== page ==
MAN ON WIRE

Man on Wire Movie Review

PG_13, 94 min, 2008

Director: James Marsh
Writer: Philippe Petit (book)
Stars: Philippe Petit, Jean François Heckel, Jean-Louis Blondeau

James Marsh’s Man on Wire is a riveting, inspired and inspiring documentary which tells the remarkable true story of a man who may be completely insane, but who knows what he wants and goes after it with such reckless abandon you can’t help but root for him all the way.

Philippe Petit was a French mime and circus performer who became a high-wire walker in Paris in the 1970s. He made headlines (and arrest reports) with his daredevil tactics – walking between towers – on first Notre Dame and then a famous bridge in Sydney, Australia. His biggest claim to fame is that in 1974, upon the erection of the Twin Towers at the site of the World Trade Center in New York City, Petit walked eight times back and forth between the towers, balanced precariously hundreds of feet above the ground, tiptoing across a razor-thin wire. Some considered this the “artistic crime of the century,” but to Petit it was simply another day doing what he loved. In search of “a more interesting way to die,” Petit is part madman, part genius, and a lesson to dreamers everywhere – if you set your mind, body and will to your passion, anything is possible.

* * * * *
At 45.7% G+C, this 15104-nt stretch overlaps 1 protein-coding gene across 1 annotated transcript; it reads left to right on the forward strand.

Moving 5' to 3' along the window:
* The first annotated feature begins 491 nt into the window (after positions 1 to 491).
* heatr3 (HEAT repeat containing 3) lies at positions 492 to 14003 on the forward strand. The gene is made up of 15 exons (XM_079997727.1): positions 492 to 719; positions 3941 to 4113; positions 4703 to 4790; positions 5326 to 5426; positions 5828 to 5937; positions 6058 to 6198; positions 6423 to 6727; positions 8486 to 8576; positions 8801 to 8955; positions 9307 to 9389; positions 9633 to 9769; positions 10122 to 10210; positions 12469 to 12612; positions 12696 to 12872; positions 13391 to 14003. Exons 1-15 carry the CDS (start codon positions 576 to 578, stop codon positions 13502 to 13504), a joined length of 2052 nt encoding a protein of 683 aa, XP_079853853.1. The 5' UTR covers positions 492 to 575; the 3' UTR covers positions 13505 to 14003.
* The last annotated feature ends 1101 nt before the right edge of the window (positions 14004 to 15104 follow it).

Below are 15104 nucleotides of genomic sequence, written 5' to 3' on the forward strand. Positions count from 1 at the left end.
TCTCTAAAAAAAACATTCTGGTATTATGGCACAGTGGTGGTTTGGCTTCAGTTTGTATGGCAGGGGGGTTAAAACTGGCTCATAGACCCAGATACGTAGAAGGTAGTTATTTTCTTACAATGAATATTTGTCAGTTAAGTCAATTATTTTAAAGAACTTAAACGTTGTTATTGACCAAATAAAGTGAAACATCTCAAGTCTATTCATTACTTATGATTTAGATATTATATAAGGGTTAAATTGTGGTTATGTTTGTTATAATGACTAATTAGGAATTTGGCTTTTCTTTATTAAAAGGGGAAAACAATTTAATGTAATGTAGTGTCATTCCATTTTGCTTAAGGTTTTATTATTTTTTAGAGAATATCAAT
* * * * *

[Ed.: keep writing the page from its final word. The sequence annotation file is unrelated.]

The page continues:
We know that Petit is okay because we see new interviews with him and his cohorts (or is it partners in crime?) in which they reflect on the fete. Marsh also intersperses this with vintage documentary footage of Petit both practicing and managing his astonishing and bold ventures at the time, as well as starkly beautiful black and white dramatizations using dead ringers as body doubles.

The film was directed by James Marsh (Wisconsin Death Trip, The King), who is not known widely as a documentarian, but here has crafted a spellbinding account of an eccentric and unique man – indeed, in many ways (both in construction and subject), the film manages to feel at times like something Errol Morris could’ve made. The film is fascinating, disturbing, not without a scintilla of humor, and ultimately uplifting.

Note: Winner of the Oscar for Best Documentary.

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